By Sean Pendergast
By Sean Pendergast
By Sean Pendergast
By Jeff Balke
By Richard Connelly
By Jeff Balke
By Casey Michel
By Craig Hlavaty
Art: As an artist living in New Orleans, I still see FEMA trailers and am sensitive to their ability to so easily evoke disaster and disappointment. I believe Paul Villinski's trailer is a very subtle, and yet complex, response to the situation. He has taken his time and empathized with what it means to recover while folding hope back into such a concrete disaster and political failure.
As an art critic with your one interviewee, you have made elitist, narcissistic, misplaced comments in reviewing a piece as emotionally loaded, uplifting and innovative as this.
Just because Villinski wasn't here to experience Katrina, doesn't mean that his interpretation gets discarded. Living here all of my life, I am too aware that this city functions much better with transplants and visitors. Villinski may not live in New Orleans, but his trailer is just another welcome visual thought, which I call art.
Sidonie from New Orleans
One-sided: I have just finished reading your article for the third time, and I feel that there needs to be some commentary to balance the one-sided view you have offered with regard to Paul Villinski's "Emergency Response Studio." First, let me clarify that Villinski did not swoop into New Orleans, uninvited, and begin to try and "tell" us New Orleanians how to deal with "our" crisis. I met Paul in New York two years prior to Katrina, and after "our" disaster, I invited him to come to New Orleans in August 2006 to stay with me and source his materials, as he does in New York, from his immediate surroundings — which in NOLA meant the detritus of a Katrina-wrecked landscape (one year after, it was still everywhere).
His sensitivity to "our" crisis was evident in the works that were created out of the materials he found across NOLA, from the Lower Ninth to Lakeview and St. Bernard (see his 2006 Airlift exhibition). New Orleanians responded positively to the show. This is where "ERS" was born — in his wanting to stay in New Orleans and make work to respond to the crisis, he needed a studio to work out of...thus, the idea.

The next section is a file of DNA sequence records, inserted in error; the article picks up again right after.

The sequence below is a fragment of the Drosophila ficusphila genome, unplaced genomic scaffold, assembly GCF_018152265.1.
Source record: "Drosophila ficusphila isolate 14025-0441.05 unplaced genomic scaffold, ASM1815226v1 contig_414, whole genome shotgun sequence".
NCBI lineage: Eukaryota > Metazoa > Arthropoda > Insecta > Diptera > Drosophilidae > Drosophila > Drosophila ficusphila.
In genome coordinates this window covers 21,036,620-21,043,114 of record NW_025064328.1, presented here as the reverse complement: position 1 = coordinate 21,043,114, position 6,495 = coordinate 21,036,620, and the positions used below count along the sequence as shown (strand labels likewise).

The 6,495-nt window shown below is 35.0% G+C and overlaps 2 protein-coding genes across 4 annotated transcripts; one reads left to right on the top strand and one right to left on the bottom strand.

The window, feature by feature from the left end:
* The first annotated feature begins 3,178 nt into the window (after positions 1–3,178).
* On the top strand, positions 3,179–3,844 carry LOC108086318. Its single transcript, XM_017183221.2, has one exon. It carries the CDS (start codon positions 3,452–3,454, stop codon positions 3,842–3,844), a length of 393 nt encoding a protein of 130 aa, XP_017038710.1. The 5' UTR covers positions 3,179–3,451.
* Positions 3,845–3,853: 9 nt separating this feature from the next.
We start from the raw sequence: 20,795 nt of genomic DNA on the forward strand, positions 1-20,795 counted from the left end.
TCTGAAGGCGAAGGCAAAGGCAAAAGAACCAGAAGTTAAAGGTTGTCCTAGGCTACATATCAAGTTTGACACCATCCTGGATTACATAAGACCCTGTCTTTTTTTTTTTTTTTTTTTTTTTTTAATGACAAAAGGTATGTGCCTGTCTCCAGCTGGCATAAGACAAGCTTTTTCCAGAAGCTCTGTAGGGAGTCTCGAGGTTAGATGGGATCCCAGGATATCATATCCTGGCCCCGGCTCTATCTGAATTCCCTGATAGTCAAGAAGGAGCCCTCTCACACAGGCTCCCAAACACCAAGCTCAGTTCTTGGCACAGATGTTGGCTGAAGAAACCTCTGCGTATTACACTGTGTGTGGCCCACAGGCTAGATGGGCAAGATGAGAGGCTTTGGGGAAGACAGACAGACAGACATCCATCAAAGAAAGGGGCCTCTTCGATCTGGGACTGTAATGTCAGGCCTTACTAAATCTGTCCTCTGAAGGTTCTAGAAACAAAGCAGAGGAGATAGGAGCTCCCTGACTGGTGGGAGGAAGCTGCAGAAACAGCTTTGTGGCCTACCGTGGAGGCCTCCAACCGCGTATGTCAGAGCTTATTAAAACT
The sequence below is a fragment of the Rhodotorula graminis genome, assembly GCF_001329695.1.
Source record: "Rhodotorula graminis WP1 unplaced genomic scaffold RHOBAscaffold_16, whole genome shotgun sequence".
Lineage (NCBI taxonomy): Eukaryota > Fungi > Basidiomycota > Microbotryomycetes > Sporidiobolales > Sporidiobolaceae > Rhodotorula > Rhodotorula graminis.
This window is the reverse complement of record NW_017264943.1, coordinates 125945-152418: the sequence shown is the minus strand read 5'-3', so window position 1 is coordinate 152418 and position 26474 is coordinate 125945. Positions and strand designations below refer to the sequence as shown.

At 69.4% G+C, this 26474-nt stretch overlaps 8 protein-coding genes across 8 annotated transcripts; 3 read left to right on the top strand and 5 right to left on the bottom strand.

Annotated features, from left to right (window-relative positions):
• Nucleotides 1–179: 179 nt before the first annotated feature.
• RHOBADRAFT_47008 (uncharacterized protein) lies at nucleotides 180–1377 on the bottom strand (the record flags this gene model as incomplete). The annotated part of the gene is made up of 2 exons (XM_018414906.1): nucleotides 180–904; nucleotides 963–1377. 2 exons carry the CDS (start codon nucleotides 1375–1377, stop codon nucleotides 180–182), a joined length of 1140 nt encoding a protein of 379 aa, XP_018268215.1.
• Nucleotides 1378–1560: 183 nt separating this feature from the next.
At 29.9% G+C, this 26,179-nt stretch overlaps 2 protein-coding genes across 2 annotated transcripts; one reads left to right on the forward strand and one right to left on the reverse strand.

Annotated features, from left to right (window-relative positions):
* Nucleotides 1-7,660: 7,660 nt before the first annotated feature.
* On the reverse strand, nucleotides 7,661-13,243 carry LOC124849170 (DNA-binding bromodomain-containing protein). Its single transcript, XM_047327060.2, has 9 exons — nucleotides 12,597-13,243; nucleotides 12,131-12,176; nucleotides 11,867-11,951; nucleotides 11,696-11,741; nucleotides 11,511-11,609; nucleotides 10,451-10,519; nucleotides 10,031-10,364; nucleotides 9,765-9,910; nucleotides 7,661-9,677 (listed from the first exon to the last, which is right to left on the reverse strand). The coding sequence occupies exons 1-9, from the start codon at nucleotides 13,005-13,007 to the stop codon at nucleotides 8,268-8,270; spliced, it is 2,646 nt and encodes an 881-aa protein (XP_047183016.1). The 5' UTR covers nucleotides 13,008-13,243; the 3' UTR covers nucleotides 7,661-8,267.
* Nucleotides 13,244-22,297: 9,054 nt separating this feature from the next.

Villinski created "ERS" as a prototype that could be deployed to respond to natural disasters across the country. Without a mobile studio, how can an artist, in the Lower Ninth Ward or anywhere, respond to the environment and the situation? Why don't you start there? The conceptual nature of this work is the point. Asking whether it is art or not is to be very shortsighted and narrow-minded.
If you had lived through Katrina, when every damn inch of green space was taken over by FEMA trailers, you would understand more fully that this work symbolizes hope for a new and better way of thinking about post-disaster living/creating. And when you interview only one person, Ashley Lu, about how she "imagines the local response," I say, why don't you do your journalistic job and interview those in NOLA, where the concept originated?
Comment by jonathan ferrara from
Thank goodness you wrote this article! After viewing this exhibition at Rice University Gallery, I began asking the same questions about the value of this project. I wondered about Villinski's motivations, and why he insisted on calling this project "art." I also came to the conclusion that this project is completely self-serving, narcissistic and exploitative.
I do have to give Villinski credit for his business acumen. To fly in from New York a year after the event and understand how to pocket a huge commission from a disaster he has no actual connection to is pretty clever. Not an original idea (see Wikipedia article entitled "Carpetbagger"), but clever nonetheless.
For anyone to suggest that this project has had or could have had value to anyone in the lower Ninth Ward after Katrina seems utterly ludicrous. If you actually believe that, I strongly suggest you stop talking to anyone involved in the buying, selling or creation of art, and begin interacting with the people in the Ninth Ward you purport to know so much about.
Comment by J. Jenkins from Beaumont
It's the Worst
Online readers respond to "The Scientifically Engineered Worst Song in the World," by Craig Hlavaty, Rocks Off blog, February 13:
Not cool: Why in the world are you knocking Clay Aiken? Have you heard his music? I didn't think so! Clay is not only a great singer, he's also a consummate entertainer and a wonderful humanitarian. Plus, it's no longer cool to diss Clay Aiken!
Terribad Clay: I couldn't listen for more than two and a half minutes. The operatic cowboy style was fire, though. In my personal opinion, Clay Aiken is terribad. (And I'm not a homophobe. I have a gay friend named Ron.)
I actually like this: Is there a download link on the site? One of my friends described this perfectly. "It's like if Revolution 9 was covered by TMBG and the London Symphony Orchestra." Ten minutes in, and I love it, and I'm not being sarcastic.
The Houston Press regrets the error.
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